National Truth and Reconciliation Day serves as a beacon of remembrance and healing, reminding us of the haunting past experienced by indigenous communities. Meghan Cote, Cultural Resources Coordinator at Barrie Native Friendship Centre, emphasizes the significance of this day in addressing the scars of intergenerational trauma. “We need to take action as a community to work together to heal and to work together for our children to have a bright future,“ she said. “They don’t have to have that same intergenerational effects that we’re dealing with today.“
Only then can the community, indigenous and non-indigenous alike, come together, learn, and pave the path to reconciliation. The goal is to educate on the true Canadian history, including the ongoing effects of genocide and its aftermath on indigenous communities.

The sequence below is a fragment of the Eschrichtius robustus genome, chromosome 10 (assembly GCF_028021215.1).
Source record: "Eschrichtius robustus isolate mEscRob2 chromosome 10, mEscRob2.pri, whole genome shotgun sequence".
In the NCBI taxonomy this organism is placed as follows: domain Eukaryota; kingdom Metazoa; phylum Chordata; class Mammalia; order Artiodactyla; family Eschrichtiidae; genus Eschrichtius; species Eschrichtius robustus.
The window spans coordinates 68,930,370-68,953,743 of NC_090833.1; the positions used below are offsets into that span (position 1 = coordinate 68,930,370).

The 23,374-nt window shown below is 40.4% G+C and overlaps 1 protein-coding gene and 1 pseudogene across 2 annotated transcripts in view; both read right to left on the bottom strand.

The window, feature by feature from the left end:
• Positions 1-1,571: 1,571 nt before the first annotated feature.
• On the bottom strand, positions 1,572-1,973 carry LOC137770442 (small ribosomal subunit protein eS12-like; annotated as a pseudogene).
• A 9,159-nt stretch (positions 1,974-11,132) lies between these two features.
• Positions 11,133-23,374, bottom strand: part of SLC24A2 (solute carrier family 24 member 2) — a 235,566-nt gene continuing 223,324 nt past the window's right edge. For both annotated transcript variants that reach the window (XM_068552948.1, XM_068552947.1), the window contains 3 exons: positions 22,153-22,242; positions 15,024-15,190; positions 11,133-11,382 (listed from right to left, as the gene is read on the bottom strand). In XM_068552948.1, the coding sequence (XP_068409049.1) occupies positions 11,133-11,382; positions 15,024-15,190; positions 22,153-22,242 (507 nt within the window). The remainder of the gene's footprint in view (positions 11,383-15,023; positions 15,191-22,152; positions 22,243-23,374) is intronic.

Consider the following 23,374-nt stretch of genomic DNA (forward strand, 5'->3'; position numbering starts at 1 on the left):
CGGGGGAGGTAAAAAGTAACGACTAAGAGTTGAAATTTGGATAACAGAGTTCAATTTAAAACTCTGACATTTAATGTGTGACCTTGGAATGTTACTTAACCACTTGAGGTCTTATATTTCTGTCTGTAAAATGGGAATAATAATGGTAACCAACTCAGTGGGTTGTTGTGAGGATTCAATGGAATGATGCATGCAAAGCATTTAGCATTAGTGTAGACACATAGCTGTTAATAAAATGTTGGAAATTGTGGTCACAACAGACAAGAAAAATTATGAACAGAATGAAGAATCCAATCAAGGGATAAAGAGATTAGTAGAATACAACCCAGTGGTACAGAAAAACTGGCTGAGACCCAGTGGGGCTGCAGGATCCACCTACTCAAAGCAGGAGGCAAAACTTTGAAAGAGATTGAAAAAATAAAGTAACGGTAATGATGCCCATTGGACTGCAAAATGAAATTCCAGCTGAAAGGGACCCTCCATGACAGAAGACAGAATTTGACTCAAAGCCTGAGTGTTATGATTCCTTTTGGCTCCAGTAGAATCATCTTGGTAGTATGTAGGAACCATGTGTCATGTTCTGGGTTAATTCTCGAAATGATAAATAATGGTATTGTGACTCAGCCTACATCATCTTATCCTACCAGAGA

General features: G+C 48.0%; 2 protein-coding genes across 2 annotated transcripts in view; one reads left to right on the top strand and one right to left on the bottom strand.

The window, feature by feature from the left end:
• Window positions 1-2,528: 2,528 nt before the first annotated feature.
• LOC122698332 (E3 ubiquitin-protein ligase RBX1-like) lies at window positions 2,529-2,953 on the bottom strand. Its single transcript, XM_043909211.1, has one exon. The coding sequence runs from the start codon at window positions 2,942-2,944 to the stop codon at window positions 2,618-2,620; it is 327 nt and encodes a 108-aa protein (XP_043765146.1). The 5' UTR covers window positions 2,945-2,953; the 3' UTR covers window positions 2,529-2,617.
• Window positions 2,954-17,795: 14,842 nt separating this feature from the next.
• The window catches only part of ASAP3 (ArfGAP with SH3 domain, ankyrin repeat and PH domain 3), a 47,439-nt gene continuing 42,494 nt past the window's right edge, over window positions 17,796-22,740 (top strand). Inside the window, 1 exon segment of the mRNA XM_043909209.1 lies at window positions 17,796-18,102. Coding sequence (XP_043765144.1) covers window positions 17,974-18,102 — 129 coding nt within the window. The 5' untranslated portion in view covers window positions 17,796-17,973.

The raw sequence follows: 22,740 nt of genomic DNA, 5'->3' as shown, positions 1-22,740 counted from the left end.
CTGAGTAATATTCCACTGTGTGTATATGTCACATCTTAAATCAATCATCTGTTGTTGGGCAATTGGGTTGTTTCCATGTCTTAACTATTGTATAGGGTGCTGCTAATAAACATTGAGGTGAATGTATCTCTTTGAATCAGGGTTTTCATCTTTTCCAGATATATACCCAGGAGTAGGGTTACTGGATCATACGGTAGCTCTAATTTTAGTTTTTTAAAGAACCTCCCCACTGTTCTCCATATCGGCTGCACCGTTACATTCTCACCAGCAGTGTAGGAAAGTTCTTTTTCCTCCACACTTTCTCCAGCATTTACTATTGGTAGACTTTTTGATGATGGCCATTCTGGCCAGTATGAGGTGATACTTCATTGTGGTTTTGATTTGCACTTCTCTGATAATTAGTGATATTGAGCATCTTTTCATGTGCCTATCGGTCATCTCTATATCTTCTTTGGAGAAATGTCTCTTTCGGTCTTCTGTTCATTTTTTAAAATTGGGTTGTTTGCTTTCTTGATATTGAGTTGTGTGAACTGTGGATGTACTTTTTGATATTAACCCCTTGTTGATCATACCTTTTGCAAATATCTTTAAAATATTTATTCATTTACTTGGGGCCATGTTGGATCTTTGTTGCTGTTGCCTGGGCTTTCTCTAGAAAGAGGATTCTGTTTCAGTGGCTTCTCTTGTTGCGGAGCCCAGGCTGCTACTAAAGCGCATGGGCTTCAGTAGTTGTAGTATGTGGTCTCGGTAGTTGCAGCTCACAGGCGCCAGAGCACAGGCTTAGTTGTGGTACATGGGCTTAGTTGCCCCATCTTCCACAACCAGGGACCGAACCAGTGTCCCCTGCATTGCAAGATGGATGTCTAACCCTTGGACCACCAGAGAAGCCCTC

Barrie’s recognition of this vital cause is evident. Cote thanked Barrie Mayor Alex Nuttall for allocating time for the Barrie Native Friendship Centre’s truth and reconciliation event. Relationships with Barrie police services have been supportive, fostering bridges between indigenous communities and their non-indigenous allies. This community connection is heartening, with many non-indigenous individuals taking proactive steps to learn and make impactful differences.
Addressing contemporary challenges, Cote highlighted the disheartening statistics of indigenous children in foster care and their overrepresentation in Canadian jails. The solution, she believes, lies in healing, community education, and an inclusive approach to decisions at all levels of government.
“We, indigenous people work as a circle. And it’s important for them to join those circles to be able to learn and heal along with us and that will make a better stronger community,“ she said.